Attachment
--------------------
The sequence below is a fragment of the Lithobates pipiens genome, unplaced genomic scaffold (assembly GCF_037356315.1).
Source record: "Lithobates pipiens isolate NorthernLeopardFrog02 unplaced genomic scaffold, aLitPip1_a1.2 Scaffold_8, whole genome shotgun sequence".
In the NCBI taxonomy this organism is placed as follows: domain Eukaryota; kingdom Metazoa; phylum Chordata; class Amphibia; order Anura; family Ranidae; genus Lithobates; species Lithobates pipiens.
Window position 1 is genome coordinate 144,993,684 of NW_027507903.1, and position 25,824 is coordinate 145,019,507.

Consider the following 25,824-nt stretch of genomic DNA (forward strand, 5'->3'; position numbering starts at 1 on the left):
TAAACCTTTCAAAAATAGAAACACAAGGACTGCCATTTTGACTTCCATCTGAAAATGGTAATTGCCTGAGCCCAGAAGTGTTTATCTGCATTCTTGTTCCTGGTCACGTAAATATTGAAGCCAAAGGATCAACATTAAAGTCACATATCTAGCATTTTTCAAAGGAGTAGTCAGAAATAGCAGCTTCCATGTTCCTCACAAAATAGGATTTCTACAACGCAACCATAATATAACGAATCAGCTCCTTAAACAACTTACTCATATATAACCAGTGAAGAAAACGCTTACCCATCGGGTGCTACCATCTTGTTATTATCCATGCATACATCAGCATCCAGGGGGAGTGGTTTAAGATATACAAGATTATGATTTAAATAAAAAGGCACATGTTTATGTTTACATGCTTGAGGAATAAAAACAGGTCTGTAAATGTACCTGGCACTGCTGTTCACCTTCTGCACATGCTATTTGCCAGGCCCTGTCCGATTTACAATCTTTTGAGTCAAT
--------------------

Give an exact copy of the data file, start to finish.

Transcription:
The sequence below is a fragment of the Lithobates pipiens genome, unplaced genomic scaffold (assembly GCF_037356315.1).
Source record: "Lithobates pipiens isolate NorthernLeopardFrog02 unplaced genomic scaffold, aLitPip1_a1.2 Scaffold_8, whole genome shotgun sequence".
In the NCBI taxonomy this organism is placed as follows: domain Eukaryota; kingdom Metazoa; phylum Chordata; class Amphibia; order Anura; family Ranidae; genus Lithobates; species Lithobates pipiens.
Window position 1 is genome coordinate 144,993,684 of NW_027507903.1, and position 25,824 is coordinate 145,019,507.

Consider the following 25,824-nt stretch of genomic DNA (forward strand, 5'->3'; position numbering starts at 1 on the left):
TAAACCTTTCAAAAATAGAAACACAAGGACTGCCATTTTGACTTCCATCTGAAAATGGTAATTGCCTGAGCCCAGAAGTGTTTATCTGCATTCTTGTTCCTGGTCACGTAAATATTGAAGCCAAAGGATCAACATTAAAGTCACATATCTAGCATTTTTCAAAGGAGTAGTCAGAAATAGCAGCTTCCATGTTCCTCACAAAATAGGATTTCTACAACGCAACCATAATATAACGAATCAGCTCCTTAAACAACTTACTCATATATAACCAGTGAAGAAAACGCTTACCCATCGGGTGCTACCATCTTGTTATTATCCATGCATACATCAGCATCCAGGGGGAGTGGTTTAAGATATACAAGATTATGATTTAAATAAAAAGGCACATGTTTATGTTTACATGCTTGAGGAATAAAAACAGGTCTGTAAATGTACCTGGCACTGCTGTTCACCTTCTGCACATGCTATTTGCCAGGCCCTGTCCGATTTACAATCTTTTGAGTCAAT